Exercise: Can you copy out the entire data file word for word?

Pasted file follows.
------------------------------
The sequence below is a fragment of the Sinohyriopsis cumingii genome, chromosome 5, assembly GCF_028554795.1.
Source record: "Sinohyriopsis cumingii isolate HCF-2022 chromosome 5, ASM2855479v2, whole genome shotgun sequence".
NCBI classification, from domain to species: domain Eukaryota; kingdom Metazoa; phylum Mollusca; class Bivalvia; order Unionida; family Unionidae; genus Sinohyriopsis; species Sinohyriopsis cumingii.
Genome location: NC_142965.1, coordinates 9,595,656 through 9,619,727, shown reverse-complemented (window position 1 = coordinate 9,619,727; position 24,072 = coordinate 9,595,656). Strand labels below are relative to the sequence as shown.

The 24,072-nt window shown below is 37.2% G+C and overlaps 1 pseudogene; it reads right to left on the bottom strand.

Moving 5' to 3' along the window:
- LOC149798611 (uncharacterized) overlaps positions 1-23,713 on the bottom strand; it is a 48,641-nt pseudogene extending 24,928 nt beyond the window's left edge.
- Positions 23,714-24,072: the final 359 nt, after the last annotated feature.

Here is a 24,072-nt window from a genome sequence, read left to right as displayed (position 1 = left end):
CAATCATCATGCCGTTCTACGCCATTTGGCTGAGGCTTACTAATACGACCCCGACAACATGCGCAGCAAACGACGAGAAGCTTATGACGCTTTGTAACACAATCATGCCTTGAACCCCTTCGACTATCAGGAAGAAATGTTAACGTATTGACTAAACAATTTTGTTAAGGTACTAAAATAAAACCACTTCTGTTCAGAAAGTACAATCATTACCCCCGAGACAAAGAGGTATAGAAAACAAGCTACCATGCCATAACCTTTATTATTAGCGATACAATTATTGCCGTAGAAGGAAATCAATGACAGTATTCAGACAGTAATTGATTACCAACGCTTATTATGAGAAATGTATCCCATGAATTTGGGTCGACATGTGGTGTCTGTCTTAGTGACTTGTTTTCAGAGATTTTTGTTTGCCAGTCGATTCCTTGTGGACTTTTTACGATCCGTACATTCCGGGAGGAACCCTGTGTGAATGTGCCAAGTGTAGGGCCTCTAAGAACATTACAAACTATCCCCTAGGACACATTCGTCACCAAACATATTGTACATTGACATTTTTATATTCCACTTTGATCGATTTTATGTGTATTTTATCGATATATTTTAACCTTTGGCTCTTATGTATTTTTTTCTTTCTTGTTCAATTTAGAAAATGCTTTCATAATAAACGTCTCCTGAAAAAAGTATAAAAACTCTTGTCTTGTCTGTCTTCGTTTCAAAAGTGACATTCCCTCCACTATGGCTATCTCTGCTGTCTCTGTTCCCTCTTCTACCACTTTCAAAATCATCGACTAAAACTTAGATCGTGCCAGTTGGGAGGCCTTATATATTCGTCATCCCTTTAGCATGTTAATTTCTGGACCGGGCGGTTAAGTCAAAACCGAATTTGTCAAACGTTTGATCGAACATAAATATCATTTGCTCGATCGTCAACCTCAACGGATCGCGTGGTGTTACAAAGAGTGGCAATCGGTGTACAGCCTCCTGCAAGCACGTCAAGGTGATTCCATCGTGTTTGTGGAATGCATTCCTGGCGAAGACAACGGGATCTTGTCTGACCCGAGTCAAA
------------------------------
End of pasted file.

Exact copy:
The sequence below is a fragment of the Sinohyriopsis cumingii genome, chromosome 5, assembly GCF_028554795.1.
Source record: "Sinohyriopsis cumingii isolate HCF-2022 chromosome 5, ASM2855479v2, whole genome shotgun sequence".
NCBI classification, from domain to species: domain Eukaryota; kingdom Metazoa; phylum Mollusca; class Bivalvia; order Unionida; family Unionidae; genus Sinohyriopsis; species Sinohyriopsis cumingii.
Genome location: NC_142965.1, coordinates 9,595,656 through 9,619,727, shown reverse-complemented (window position 1 = coordinate 9,619,727; position 24,072 = coordinate 9,595,656). Strand labels below are relative to the sequence as shown.

The 24,072-nt window shown below is 37.2% G+C and overlaps 1 pseudogene; it reads right to left on the bottom strand.

Moving 5' to 3' along the window:
- LOC149798611 (uncharacterized) overlaps positions 1-23,713 on the bottom strand; it is a 48,641-nt pseudogene extending 24,928 nt beyond the window's left edge.
- Positions 23,714-24,072: the final 359 nt, after the last annotated feature.

Here is a 24,072-nt window from a genome sequence, read left to right as displayed (position 1 = left end):
CAATCATCATGCCGTTCTACGCCATTTGGCTGAGGCTTACTAATACGACCCCGACAACATGCGCAGCAAACGACGAGAAGCTTATGACGCTTTGTAACACAATCATGCCTTGAACCCCTTCGACTATCAGGAAGAAATGTTAACGTATTGACTAAACAATTTTGTTAAGGTACTAAAATAAAACCACTTCTGTTCAGAAAGTACAATCATTACCCCCGAGACAAAGAGGTATAGAAAACAAGCTACCATGCCATAACCTTTATTATTAGCGATACAATTATTGCCGTAGAAGGAAATCAATGACAGTATTCAGACAGTAATTGATTACCAACGCTTATTATGAGAAATGTATCCCATGAATTTGGGTCGACATGTGGTGTCTGTCTTAGTGACTTGTTTTCAGAGATTTTTGTTTGCCAGTCGATTCCTTGTGGACTTTTTACGATCCGTACATTCCGGGAGGAACCCTGTGTGAATGTGCCAAGTGTAGGGCCTCTAAGAACATTACAAACTATCCCCTAGGACACATTCGTCACCAAACATATTGTACATTGACATTTTTATATTCCACTTTGATCGATTTTATGTGTATTTTATCGATATATTTTAACCTTTGGCTCTTATGTATTTTTTTCTTTCTTGTTCAATTTAGAAAATGCTTTCATAATAAACGTCTCCTGAAAAAAGTATAAAAACTCTTGTCTTGTCTGTCTTCGTTTCAAAAGTGACATTCCCTCCACTATGGCTATCTCTGCTGTCTCTGTTCCCTCTTCTACCACTTTCAAAATCATCGACTAAAACTTAGATCGTGCCAGTTGGGAGGCCTTATATATTCGTCATCCCTTTAGCATGTTAATTTCTGGACCGGGCGGTTAAGTCAAAACCGAATTTGTCAAACGTTTGATCGAACATAAATATCATTTGCTCGATCGTCAACCTCAACGGATCGCGTGGTGTTACAAAGAGTGGCAATCGGTGTACAGCCTCCTGCAAGCACGTCAAGGTGATTCCATCGTGTTTGTGGAATGCATTCCTGGCGAAGACAACGGGATCTTGTCTGACCCGAGTCAAA